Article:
8. The HA conjugate of claim 1 wherein the biocompatible polymer is biodegradable.
9. The HA conjugate of claim 1 which is a copolymer comprising a PEG-HA-(C12-C18 alkyl) conjugate.
10. A crosslinked HA composition produced by a process comprising
crosslinking a HA having crosslinking groups by a crosslinking means selected from the group consisting of photo radiation, heating, chemical reaction, physical crosslinking, and combinations thereof.
11. The crosslinked HA composition of claim 10 wherein the crosslinking groups are olefinic groups, and
wherein the crosslinking means is photo radiation.
12. The crosslinked HA composition of claim 11 wherein the olefinic groups are selected from the group consisting of acryloyl groups, methacryloyl groups, and combinations thereof.
13. A crosslinked HA composition produced by a process comprising
crosslinking HA with a crosslinker by chemical reaction.
14. The crosslinked HA composition of claim 13 wherein the crosslinker comprises a hydrophobic moiety or PEG and two or more crosslinking moieties.
15. The crosslinked HA composition of claim 14 wherein the hydrophobic moiety is selected from the group consisting of saturated and unsaturated fatty acids, fatty alcohols, hydrophobic polymers, and combinations thereof; and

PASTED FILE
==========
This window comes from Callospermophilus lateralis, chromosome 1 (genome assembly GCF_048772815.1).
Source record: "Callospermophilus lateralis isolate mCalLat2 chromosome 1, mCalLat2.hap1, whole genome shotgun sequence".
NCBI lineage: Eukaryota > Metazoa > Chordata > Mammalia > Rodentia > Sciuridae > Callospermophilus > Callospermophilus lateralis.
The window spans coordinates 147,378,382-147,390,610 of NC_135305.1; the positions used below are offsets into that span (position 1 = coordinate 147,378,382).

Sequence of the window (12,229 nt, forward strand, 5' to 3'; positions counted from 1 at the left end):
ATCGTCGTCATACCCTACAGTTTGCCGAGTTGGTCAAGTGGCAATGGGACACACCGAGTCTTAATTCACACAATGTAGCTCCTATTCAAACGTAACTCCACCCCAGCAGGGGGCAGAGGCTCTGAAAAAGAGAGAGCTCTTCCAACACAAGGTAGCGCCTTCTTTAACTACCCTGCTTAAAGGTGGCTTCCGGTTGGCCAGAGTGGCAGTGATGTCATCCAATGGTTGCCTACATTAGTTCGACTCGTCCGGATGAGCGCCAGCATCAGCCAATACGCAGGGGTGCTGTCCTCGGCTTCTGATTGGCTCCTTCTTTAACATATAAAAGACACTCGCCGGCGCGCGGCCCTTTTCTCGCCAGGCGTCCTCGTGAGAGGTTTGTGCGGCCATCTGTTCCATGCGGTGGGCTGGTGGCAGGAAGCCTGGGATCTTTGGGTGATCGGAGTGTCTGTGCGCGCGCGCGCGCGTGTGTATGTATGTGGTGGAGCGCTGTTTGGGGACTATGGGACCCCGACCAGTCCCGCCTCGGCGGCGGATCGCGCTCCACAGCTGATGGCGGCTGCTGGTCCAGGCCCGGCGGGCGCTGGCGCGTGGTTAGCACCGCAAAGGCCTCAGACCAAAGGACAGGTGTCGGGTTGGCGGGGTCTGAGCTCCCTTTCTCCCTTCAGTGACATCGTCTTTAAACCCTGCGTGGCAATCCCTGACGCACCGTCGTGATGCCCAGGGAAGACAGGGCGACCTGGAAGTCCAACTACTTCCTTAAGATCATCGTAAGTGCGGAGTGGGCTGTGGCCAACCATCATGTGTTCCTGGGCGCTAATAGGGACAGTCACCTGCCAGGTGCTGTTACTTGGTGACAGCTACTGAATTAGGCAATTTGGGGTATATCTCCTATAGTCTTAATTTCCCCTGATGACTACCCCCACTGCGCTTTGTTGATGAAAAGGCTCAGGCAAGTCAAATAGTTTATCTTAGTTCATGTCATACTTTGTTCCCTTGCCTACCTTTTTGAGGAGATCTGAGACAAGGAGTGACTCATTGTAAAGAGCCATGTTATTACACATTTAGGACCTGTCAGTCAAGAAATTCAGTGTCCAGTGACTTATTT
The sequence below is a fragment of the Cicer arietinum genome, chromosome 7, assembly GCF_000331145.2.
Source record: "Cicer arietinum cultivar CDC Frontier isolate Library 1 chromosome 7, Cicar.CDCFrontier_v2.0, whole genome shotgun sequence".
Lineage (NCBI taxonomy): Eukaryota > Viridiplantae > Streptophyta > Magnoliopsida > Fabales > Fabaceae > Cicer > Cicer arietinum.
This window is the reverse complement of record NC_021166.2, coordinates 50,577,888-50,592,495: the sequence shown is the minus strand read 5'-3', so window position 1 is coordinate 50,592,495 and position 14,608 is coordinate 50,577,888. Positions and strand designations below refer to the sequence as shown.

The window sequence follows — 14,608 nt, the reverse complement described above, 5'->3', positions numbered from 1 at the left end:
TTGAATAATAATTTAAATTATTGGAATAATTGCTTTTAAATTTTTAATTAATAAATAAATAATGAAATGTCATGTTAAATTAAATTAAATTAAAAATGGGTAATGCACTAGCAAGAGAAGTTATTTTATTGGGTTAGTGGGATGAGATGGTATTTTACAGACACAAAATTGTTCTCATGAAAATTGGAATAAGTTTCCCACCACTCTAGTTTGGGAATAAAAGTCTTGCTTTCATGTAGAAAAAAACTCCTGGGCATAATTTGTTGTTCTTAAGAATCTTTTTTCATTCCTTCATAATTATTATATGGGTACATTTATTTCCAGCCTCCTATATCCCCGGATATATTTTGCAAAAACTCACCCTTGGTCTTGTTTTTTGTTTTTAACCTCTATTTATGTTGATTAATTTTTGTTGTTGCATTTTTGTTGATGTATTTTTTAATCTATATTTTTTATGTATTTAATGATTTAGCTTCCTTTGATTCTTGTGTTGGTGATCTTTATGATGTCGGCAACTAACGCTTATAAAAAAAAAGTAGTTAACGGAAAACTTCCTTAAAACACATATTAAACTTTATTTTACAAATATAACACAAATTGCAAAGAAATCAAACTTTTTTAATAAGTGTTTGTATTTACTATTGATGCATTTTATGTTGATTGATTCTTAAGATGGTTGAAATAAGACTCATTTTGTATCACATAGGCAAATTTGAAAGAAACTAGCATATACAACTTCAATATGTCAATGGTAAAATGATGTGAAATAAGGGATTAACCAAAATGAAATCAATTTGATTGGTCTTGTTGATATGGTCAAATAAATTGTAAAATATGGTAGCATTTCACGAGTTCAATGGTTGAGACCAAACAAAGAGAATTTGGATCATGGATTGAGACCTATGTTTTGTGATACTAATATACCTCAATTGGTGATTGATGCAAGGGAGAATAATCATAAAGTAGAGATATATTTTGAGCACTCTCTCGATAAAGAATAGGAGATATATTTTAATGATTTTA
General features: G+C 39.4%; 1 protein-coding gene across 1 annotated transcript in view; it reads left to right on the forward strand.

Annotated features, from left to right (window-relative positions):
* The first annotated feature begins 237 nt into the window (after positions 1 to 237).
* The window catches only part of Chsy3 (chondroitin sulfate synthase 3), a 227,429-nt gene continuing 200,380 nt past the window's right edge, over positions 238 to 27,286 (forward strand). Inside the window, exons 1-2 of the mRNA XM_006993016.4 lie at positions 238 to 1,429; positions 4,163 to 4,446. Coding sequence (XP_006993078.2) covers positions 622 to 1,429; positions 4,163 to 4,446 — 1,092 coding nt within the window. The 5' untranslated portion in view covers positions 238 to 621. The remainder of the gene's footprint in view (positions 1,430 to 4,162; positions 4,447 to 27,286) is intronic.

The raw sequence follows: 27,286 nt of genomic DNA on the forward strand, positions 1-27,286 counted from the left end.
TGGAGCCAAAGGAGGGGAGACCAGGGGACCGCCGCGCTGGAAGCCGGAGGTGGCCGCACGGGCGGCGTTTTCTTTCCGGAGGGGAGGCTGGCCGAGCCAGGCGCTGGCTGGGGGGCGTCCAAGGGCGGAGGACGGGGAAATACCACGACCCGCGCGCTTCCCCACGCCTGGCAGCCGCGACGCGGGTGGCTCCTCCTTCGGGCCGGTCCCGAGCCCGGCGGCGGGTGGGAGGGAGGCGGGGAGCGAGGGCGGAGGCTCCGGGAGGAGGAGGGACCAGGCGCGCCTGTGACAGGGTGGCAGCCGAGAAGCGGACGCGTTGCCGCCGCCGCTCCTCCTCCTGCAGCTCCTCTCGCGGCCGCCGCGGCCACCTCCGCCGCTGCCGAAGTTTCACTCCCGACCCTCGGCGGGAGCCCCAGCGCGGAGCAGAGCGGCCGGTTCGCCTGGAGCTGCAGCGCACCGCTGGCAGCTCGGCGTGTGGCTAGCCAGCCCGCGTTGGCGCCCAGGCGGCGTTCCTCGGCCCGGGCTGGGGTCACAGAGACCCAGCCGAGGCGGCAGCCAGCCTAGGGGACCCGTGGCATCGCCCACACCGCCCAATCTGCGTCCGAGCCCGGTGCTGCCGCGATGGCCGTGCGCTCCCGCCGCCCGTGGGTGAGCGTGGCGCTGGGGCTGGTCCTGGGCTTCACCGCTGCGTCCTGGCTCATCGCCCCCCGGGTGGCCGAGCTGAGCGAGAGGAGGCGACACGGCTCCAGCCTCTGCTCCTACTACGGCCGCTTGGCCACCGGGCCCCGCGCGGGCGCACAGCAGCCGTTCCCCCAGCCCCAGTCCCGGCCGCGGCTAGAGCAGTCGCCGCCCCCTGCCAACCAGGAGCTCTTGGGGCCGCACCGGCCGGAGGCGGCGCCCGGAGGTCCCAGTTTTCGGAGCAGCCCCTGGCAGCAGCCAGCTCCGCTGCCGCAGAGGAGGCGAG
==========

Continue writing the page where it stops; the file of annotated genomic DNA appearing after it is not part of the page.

wherein the two or more crosslinking moieties are selected from the group consisting of hydazides, azeridines, aldehydes, amines, diacrylate, bisacrylamide, and combinations thereof.
16. The crosslinked HA composition of claim 14 wherein the hydrophobic moiety is selected from the group consisting of castor oil, laurate, state, palmitate, oleate, hexanol, dodecanol, stanol, sterol, cholesterol, cetyl, poly (ester amides), poly(caprolactone), polylactide, polyglycolide, poly(lactide-co-glycolide), poly(DL-lactide-co-glycolide), polyhydroxyalkanoate (PHA), poly(3-hydroxybutyrate) (PHB), poly(3-hydroxybutyrate-co-valerate) (PHBV), poly(3-hydroxyproprionate) (PHP), poly(3-hydroxyhexanoate) (PHH), poly(4-hydroxybutyrate), poly(4-hydroxyvalerate); poly(4-hydroxyhexanoate), poly(dioxanone), and PHA-PEG, and a combination thereof.
17. The crosslinked HA composition of claim 15 wherein the crosslinker is cyclic dimmer of 3-hydroxypropionatealdehyde.
18. An implantable device comprising the HA conjugate of claim 1.
19. An implantable device comprising the HA conjugate of claim 2.